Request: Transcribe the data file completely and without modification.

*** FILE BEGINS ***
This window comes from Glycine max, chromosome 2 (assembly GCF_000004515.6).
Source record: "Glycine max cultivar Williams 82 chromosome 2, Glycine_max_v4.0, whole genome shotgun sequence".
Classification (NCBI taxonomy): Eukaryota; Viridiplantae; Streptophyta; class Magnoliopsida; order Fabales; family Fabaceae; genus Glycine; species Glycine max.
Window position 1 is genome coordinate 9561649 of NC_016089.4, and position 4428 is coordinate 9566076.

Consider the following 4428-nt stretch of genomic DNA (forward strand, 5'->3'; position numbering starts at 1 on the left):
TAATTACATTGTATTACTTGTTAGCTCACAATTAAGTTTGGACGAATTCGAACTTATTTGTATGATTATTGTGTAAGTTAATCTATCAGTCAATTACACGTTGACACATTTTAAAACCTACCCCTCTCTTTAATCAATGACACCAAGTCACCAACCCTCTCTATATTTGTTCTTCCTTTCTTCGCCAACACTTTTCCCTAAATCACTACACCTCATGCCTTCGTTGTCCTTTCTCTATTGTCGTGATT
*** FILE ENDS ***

This window comes from Glycine max, chromosome 2 (assembly GCF_000004515.6).
Source record: "Glycine max cultivar Williams 82 chromosome 2, Glycine_max_v4.0, whole genome shotgun sequence".
Classification (NCBI taxonomy): Eukaryota; Viridiplantae; Streptophyta; class Magnoliopsida; order Fabales; family Fabaceae; genus Glycine; species Glycine max.
Window position 1 is genome coordinate 9561649 of NC_016089.4, and position 4428 is coordinate 9566076.

Consider the following 4428-nt stretch of genomic DNA (forward strand, 5'->3'; position numbering starts at 1 on the left):
TAATTACATTGTATTACTTGTTAGCTCACAATTAAGTTTGGACGAATTCGAACTTATTTGTATGATTATTGTGTAAGTTAATCTATCAGTCAATTACACGTTGACACATTTTAAAACCTACCCCTCTCTTTAATCAATGACACCAAGTCACCAACCCTCTCTATATTTGTTCTTCCTTTCTTCGCCAACACTTTTCCCTAAATCACTACACCTCATGCCTTCGTTGTCCTTTCTCTATTGTCGTGATT